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May 19, 2005

Words to Ponder

Whilst reading my Mars Hill Audio Addenda for May (not yet online), I came across an article entitled Christianity and Culture, by J. Gresham Machen, with this intriguing opening that I think gets at the heart of some of the concerns I have about two movements within the Church today:

One of the greatest of the problems that ha[s] agitated the Church is the problem of the relation between knowledge and piety, between culture and Christianity. This problem has appeared first of all in the presence of two tendencies in the Church—the scientific or academic tendency, and what may be called the practical tendency.
Some men have devoted themselves chiefly to the task of forming right conceptions as to Christianity and its foundations. To them no fact, however trivial, has appeared worthy of neglect; by them truth has been cherished for its own sake, without immediate reference to practical consequences. Some, on the other hand, have emphasized the essential simplicity of the gospel. The world is lying in misery, we ourselves are sinners, men are perishing in sin every day. The gospel is the sole means of escape; let us preach it to the world while yet we may. So desperate is the need that we have no time to engage in vain babblings or old wives’ fables. While we are discussing the exact location of the churches of Galatia, men are perishing under the curse of the law; while we are settling the date of Jesus’ birth, the world is doing without its Christmas message.

The representatives of both of these tendencies regard themselves as Christians, but too often there is little brotherly feeling between them. The Christian of academic tastes accuses his brother of undue emotionalism, of shallow argumentation, of cheap methods of work. On the other hand, your practical man is ever loud in his denunciation of academic indifference to the dire needs of humanity. The scholar is represented either as a dangerous disseminator of doubt, or else as a man whose faith is a faith without works. A man who investigates human sin and the grace of God by the aid of dusty volumes, carefully secluded in a warm and comfortable study, without a thought of the men who are perishing in misery every day!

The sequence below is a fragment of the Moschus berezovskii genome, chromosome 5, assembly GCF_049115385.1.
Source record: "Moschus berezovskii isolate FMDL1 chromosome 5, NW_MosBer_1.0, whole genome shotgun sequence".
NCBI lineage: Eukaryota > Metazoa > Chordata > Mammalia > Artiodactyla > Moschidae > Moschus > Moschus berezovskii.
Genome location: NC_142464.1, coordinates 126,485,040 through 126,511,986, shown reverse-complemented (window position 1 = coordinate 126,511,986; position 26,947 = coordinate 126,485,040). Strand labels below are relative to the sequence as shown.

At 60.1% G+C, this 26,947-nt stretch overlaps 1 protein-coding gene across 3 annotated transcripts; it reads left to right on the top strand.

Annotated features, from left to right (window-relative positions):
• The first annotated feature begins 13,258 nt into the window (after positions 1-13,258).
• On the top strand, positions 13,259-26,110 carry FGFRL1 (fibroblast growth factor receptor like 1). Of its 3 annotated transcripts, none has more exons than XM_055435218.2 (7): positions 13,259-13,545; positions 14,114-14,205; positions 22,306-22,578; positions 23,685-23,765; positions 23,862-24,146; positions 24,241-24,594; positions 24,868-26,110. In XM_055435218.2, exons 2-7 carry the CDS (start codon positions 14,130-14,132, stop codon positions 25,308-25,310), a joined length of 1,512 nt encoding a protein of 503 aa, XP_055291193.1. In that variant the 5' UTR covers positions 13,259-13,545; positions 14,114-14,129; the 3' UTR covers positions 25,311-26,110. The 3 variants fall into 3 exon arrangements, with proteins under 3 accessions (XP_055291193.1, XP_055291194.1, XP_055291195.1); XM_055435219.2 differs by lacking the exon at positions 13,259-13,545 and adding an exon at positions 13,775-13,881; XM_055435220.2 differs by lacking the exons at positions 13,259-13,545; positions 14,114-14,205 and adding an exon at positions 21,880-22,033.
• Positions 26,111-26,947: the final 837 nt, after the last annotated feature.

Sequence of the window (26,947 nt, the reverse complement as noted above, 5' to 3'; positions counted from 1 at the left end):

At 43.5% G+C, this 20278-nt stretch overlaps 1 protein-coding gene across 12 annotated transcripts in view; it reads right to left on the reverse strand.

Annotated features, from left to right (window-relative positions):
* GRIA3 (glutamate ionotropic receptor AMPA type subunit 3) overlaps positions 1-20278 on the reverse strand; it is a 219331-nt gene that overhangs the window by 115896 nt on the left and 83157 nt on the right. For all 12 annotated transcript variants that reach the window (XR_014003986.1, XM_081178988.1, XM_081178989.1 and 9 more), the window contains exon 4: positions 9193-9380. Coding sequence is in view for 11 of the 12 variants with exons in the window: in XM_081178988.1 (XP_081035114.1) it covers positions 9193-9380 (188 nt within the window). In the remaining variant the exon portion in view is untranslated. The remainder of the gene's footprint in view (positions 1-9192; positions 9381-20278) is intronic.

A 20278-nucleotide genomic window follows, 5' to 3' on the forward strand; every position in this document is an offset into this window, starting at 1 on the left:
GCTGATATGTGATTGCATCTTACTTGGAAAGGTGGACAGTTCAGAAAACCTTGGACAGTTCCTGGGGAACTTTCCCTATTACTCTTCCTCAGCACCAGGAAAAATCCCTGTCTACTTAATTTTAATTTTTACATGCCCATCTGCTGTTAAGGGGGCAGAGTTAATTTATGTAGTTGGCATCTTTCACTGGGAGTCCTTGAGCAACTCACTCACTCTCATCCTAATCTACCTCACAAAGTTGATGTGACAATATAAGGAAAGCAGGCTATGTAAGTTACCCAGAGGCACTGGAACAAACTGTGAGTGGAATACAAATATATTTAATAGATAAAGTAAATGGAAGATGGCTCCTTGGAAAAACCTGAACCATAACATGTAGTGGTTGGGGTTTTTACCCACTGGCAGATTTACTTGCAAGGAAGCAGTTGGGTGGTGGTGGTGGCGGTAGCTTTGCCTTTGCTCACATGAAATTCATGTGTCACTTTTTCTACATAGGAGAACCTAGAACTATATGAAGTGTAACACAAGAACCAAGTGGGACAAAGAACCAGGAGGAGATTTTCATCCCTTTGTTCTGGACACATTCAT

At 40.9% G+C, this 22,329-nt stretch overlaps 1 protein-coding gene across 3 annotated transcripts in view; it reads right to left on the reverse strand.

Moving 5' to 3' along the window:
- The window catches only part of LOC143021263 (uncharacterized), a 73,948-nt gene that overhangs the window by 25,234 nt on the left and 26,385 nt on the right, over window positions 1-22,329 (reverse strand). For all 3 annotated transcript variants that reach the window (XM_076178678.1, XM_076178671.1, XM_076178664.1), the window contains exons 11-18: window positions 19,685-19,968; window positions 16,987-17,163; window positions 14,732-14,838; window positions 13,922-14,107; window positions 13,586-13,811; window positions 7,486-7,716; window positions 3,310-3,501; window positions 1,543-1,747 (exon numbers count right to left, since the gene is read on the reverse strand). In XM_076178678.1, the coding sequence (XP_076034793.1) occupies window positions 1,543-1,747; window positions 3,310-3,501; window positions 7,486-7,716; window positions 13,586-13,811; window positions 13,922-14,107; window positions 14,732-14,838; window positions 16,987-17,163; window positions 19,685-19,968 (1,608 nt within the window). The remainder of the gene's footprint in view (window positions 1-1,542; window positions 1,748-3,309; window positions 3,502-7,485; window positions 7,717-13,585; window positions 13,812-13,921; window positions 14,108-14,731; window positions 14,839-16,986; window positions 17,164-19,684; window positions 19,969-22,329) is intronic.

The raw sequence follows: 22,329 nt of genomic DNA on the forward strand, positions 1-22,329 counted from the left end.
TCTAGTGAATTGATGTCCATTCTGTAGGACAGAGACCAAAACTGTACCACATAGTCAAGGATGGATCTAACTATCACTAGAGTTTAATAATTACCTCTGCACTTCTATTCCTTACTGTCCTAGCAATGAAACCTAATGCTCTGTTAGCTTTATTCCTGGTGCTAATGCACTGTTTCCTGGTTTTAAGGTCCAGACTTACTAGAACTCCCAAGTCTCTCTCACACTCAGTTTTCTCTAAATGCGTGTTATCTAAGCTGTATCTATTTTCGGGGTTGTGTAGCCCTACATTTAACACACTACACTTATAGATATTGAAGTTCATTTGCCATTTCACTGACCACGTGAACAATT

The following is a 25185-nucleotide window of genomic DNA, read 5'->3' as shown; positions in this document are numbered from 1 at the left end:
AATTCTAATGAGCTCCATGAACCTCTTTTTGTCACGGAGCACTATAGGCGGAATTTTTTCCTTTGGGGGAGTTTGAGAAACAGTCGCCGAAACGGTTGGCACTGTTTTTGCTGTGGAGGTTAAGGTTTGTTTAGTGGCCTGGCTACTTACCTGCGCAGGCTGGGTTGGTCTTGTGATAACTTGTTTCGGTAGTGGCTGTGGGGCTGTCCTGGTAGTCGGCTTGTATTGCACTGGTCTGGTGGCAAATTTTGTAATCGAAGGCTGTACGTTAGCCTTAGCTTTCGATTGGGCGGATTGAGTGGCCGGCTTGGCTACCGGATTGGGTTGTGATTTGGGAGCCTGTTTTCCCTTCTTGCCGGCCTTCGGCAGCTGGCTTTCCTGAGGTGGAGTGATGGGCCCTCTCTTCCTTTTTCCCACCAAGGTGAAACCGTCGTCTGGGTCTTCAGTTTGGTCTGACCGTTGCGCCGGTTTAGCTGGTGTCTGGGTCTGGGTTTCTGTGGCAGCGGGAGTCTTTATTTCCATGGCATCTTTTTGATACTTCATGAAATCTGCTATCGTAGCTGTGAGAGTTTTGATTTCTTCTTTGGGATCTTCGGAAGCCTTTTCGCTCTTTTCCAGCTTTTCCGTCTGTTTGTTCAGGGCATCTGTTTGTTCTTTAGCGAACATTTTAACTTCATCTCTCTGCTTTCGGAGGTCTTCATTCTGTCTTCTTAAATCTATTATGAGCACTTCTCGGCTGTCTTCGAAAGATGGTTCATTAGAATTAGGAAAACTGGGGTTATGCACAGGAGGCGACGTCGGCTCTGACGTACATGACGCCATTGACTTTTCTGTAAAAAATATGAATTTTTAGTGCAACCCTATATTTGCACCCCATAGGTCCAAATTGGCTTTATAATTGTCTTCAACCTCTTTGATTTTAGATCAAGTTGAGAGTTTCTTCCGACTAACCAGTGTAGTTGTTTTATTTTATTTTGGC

I think that Machen has eloquently stated the feelings of, and problems with, the extremes of both camps. On the one hand are those who want to out-Calvin Calvin and, to a greater or lesser degree, exhibit an "unhealthy interest in controversies and quarrels about words that result in envy, strife, malicious talk, evil suspicions and constant friction between men of corrupt mind." (1 Tim. 6:4-5) On the other side, equally dangerous, are those who are so wrapped up in emotivism that they "believe every spirit," and fail to utilize the reason that God gave them to "test the spirits to see whether they are from God, because many false prophets have gone out into the world." (1 John 4:1)

Both extremes, then, are dangerous to the body, which is why I think so many are attracted to the concept of the Mere Christianity outlined so eloquently by C.S. Lewis. Lewis, as well as others like G.K. Chesterton, managed to take a reasoned approach to Christianity, while maintaining a love for the world and its inhabitants. They also did it in a winsome and winning way.

Kudos to J. Gresham Machen, then, for putting our modern American Christian dilemma so well into perspective. Kudos, in particular, to his prescience. He gave this talk, after all, in 1912 at Princeton University.

It just goes to show that some things don't necessarily change.

Posted by Mark at May 19, 2005 09:59 PM

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Taking a break from the usual horrors of writing up the back story to a best practices guide that is the obligatory prolegomena to the actual architecture and design document, I wandered over to Stones Cry Out and ran across Words to Ponder. Which is a... [Read More]

Tracked on May 21, 2005 03:02 PM